If you set
c['debugPassword'], then you can connect to the
buildmaster with the diagnostic tool launched by
debugclient MASTER:PORT. From this tool, you can reload the config
file, manually force builds, and inject changes, which may be useful
for testing your buildmaster without actually commiting changes to
your repository (or before you have the Change Sources set up). The
debug tool uses the same port number as the slaves do:
c['slavePortnum'], and is authenticated with this password.
c['debugPassword'] = "debugpassword"
If you set
c['manhole'] to an instance of one of the classes in
buildbot.manhole, you can telnet or ssh into the buildmaster
and get an interactive Python shell, which may be useful for debugging
buildbot internals. It is probably only useful for buildbot
developers. It exposes full access to the buildmaster's account
(including the ability to modify and delete files), so it should not
be enabled with a weak or easily guessable password.
There are three separate
Manhole classes. Two of them use SSH,
one uses unencrypted telnet. Two of them use a username+password
combination to grant access, one of them uses an SSH-style
authorized_keys file which contains a list of ssh public keys.
Note that using any Manhole requires that
installed. These are not part of the normal Buildbot dependencies.
# some examples: from buildbot import manhole c['manhole'] = manhole.AuthorizedKeysManhole(1234, "authorized_keys") c['manhole'] = manhole.PasswordManhole(1234, "alice", "mysecretpassword") c['manhole'] = manhole.TelnetManhole(1234, "bob", "snoop_my_password_please")
Manhole instance can be configured to listen on a specific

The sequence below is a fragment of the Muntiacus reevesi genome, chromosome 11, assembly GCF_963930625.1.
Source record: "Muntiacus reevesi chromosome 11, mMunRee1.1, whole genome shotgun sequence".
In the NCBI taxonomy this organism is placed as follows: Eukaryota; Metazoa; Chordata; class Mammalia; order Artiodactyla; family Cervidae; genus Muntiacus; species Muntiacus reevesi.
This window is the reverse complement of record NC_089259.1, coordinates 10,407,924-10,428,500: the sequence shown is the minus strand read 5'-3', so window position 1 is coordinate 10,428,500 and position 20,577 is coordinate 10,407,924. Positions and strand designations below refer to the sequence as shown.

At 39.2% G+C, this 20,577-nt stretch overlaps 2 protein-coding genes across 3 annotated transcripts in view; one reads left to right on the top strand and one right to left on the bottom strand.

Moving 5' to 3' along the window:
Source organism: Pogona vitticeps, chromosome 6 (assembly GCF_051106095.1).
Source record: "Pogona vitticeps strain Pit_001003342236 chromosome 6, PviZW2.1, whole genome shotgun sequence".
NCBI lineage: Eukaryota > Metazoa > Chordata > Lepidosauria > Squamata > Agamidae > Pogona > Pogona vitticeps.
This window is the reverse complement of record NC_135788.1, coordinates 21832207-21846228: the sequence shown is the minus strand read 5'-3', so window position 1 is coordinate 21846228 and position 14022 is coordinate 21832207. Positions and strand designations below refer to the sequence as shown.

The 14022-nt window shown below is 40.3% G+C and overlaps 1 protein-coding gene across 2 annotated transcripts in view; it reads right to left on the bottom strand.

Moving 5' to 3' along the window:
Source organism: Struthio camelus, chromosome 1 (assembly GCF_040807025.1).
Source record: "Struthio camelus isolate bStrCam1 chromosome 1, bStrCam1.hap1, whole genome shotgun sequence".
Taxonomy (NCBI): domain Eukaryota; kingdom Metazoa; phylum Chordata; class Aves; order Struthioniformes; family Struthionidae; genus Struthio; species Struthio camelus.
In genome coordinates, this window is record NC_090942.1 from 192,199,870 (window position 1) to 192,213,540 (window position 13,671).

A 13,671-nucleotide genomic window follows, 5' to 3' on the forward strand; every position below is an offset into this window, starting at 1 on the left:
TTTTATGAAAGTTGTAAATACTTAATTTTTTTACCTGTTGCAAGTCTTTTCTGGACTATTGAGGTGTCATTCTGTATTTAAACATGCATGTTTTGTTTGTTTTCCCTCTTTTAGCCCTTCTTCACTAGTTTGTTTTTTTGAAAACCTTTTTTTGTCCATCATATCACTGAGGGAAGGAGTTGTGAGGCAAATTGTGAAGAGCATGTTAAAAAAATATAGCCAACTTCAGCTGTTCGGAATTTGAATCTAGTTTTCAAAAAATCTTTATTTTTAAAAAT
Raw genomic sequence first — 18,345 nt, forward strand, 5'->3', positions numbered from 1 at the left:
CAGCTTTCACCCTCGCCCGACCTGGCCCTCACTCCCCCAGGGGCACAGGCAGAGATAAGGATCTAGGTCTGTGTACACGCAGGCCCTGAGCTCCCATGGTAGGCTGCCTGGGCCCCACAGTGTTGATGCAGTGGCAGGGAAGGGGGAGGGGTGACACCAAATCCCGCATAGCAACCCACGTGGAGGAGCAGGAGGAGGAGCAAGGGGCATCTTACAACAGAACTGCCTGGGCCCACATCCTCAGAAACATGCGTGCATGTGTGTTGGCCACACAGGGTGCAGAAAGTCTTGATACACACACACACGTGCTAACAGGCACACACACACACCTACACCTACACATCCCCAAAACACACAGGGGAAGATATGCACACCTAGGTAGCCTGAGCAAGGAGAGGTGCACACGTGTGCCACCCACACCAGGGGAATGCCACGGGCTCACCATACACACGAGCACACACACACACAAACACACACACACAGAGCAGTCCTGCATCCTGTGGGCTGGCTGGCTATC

port. You may wish to have this listening port bind to the loopback
interface (sometimes known as “lo0”, “localhost”, or 127.0.0.1) to
restrict access to clients which are running on the same host.
from buildbot.manhole import PasswordManhole c['manhole'] = PasswordManhole("tcp:9999:interface=127.0.0.1","admin","passwd")
To have the
Manhole listen on all interfaces, use
"tcp:9999" or simply 9999. This port specification uses
twisted.application.strports, so you can make it listen on SSL
or even UNIX-domain sockets if you want.
The buildmaster's SSH server will use a different host key than the normal sshd running on a typical unix host. This will cause the ssh client to complain about a “host key mismatch”, because it does not realize there are two separate servers running on the same host. To avoid this, use a clause like the following in your .ssh/config file:
Host remotehost-buildbot HostName remotehost HostKeyAlias remotehost-buildbot Port 9999 # use 'user' if you use PasswordManhole and your name is not 'admin'. # if you use AuthorizedKeysManhole, this probably doesn't matter. User admin
After you have connected to a manhole instance, you will find yourself at a
Python prompt. You have access to two objects:
master (the BuildMaster)
status (the master's Status object). Most interesting objects on
the master can be reached from these two objects.
To aid in navigation, the
show method is defined. It displays the
non-method attributes of an object.
A manhole session might look like:
>>> show(master) data attributes of <buildbot.master.BuildMaster instance at 0x7f7a4ab7df38> basedir : '/home/dustin/code/buildbot/t/buildbot/'... botmaster : <type 'instance'> buildCacheSize : None buildHorizon : None buildbotURL : http://localhost:8010/ changeCacheSize : None change_svc : <type 'instance'> configFileName : master.cfg db : <class 'buildbot.db.connector.DBConnector'> db_poll_interval : None db_url : sqlite:///state.sqlite ... >>> show(master.botmaster.builders['win32']) data attributes of <Builder ''builder'' at 48963528> ... >>> win32 = _ >>> win32.category = 'w32'